Sun, Mar 27, 2016 - Page 7 News List

Sanders presses Clinton as western states head to polls


Alaska, Hawaii and Washington were to take their turn voting in the Democratic presidential nominating contest yesterday, with Democratic presidential frontrunner Hillary Rodham Clinton unlikely to deliver a knockout blow against Vermont Senator Bernie Sanders.

The trio of western caucuses marks a chance for Sanders, a self-described democratic socialist, to chisel away at Clinton’s formidable lead in the delegate count.

Sanders gave a rousing rendition of his standard stump speech in Seattle late on Friday, just hours ahead of the caucus there, speaking out over police brutality, a too-low minimum wage, soaring student debt and other issues.

“Real change historically always takes place from the bottom on up when millions of people come together,” Sanders said to applause and cheers from the crowd in Seattle’s Safeco Stadium. “We need a political revolution.”

However, he still has a steep climb to get within striking distance of Clinton.

She had a commanding lead in the delegate race with 1711, including super-delegates who are un-elected by voters, compared with 952 for Sanders, according to a CNN count.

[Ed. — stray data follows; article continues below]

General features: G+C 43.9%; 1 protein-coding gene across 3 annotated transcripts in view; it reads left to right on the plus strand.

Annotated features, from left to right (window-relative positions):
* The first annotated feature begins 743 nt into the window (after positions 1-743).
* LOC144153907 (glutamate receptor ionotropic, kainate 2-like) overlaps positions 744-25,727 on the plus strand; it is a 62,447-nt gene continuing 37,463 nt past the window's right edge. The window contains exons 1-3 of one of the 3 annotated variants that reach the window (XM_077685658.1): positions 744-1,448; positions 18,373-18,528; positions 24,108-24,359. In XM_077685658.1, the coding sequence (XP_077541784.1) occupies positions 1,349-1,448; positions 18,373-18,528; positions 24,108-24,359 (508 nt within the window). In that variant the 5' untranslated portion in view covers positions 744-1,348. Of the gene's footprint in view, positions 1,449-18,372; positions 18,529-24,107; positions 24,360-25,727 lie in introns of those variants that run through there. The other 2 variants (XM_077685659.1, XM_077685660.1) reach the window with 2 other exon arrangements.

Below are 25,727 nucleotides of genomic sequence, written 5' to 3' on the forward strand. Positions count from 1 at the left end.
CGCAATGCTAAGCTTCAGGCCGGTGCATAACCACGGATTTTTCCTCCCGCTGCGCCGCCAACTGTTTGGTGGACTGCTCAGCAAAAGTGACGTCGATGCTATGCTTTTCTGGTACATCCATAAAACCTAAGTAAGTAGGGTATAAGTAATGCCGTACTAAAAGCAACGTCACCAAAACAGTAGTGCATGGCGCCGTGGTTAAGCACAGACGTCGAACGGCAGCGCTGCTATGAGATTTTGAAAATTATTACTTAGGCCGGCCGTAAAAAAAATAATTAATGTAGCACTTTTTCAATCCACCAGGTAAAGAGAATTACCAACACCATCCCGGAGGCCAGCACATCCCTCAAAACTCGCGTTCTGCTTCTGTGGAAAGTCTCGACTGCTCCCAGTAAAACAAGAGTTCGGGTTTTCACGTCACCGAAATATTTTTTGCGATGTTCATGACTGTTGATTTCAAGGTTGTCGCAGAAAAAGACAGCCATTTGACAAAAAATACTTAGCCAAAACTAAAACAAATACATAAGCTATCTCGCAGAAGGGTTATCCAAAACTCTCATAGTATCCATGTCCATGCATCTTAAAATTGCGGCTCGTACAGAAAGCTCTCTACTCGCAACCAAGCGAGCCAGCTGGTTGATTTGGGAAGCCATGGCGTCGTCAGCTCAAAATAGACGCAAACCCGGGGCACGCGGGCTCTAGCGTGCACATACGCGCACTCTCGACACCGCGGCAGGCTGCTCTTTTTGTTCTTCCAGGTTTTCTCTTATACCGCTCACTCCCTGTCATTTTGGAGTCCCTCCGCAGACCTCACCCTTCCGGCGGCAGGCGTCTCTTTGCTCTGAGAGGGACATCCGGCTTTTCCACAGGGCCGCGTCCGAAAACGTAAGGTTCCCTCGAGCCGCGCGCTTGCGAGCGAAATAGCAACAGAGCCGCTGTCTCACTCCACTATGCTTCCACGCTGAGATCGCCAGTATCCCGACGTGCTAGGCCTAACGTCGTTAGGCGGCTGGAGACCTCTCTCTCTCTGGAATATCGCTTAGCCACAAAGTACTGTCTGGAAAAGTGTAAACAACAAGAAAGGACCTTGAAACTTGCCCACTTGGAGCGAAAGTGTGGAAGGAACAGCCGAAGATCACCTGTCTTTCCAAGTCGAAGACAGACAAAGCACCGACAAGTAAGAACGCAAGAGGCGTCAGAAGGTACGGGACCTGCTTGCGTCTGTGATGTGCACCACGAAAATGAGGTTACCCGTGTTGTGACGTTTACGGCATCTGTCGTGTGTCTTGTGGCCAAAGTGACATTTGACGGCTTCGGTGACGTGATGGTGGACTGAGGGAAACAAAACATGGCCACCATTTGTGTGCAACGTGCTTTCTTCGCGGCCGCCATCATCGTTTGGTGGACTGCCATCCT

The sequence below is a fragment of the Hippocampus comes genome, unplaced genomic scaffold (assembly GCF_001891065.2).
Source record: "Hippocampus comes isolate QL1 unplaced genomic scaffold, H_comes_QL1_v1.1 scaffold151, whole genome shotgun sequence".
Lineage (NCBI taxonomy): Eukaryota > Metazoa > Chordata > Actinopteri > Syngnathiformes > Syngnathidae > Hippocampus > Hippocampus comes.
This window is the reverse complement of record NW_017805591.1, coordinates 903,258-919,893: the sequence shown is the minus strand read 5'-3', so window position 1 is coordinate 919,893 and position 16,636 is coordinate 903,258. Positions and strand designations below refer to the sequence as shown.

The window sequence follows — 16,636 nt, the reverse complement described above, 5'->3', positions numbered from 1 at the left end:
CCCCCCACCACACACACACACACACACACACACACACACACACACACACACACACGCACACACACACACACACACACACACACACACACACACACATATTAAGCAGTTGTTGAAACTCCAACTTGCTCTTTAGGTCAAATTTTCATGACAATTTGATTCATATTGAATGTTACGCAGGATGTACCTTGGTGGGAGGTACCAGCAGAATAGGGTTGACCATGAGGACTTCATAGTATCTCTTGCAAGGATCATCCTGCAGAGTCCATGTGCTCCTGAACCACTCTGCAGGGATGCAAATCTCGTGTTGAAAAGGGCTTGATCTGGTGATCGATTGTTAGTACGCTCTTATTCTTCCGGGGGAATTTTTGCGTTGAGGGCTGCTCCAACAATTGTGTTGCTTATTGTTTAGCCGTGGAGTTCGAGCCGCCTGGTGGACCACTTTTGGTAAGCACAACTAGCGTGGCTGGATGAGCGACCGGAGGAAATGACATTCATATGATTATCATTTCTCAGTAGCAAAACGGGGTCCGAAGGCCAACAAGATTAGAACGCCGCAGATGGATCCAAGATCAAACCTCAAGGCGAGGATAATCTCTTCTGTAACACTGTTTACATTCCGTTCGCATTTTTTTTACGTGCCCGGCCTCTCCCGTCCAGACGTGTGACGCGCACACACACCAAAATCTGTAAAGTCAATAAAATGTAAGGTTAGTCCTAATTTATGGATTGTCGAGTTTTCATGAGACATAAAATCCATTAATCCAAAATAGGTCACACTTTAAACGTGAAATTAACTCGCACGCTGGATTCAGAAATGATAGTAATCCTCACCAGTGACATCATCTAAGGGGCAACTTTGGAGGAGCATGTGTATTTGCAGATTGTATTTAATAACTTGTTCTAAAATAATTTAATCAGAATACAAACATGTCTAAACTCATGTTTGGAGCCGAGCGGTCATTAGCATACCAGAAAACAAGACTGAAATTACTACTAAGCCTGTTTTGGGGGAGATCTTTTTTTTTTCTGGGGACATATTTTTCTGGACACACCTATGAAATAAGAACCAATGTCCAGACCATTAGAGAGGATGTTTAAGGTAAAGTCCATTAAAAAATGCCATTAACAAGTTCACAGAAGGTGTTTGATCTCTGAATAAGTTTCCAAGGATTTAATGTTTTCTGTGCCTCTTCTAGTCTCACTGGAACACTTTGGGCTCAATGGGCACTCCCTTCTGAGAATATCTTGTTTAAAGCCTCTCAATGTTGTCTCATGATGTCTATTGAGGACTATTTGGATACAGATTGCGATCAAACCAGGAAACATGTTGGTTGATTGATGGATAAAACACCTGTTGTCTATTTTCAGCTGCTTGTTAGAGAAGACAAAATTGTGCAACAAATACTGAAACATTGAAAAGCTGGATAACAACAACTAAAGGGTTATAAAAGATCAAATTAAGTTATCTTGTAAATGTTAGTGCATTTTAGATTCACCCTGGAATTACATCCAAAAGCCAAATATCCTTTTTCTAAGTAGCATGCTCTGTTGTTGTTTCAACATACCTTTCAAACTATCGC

To win the Democratic nomination, 2,383 delegates are needed.

On the campaign trail, the former secretary of state has already shifted her focus toward November’s general election. Clinton delivered a somber counterterrorism speech on Wednesday in the aftermath of deadly attacks in Brussels, using it as an opportunity to launch vigorous assaults on Republican hopefuls Donald Trump and Ted Cruz and warn that their “reckless” foreign policies would harm US interests.

“We need to rely on what actually works, not bluster that alienates our partners and doesn’t make us any safer,” she said.

Sanders has refused to throw in the towel, repeatedly stressing that his grassroots campaign is heading all the way to the nominating convention in Philadelphia in July.

Millennials and first-time voters have been flocking to Sanders’ message of economic equality, universal healthcare and his call to reduce the influence of billionaires on the campaign finance system.

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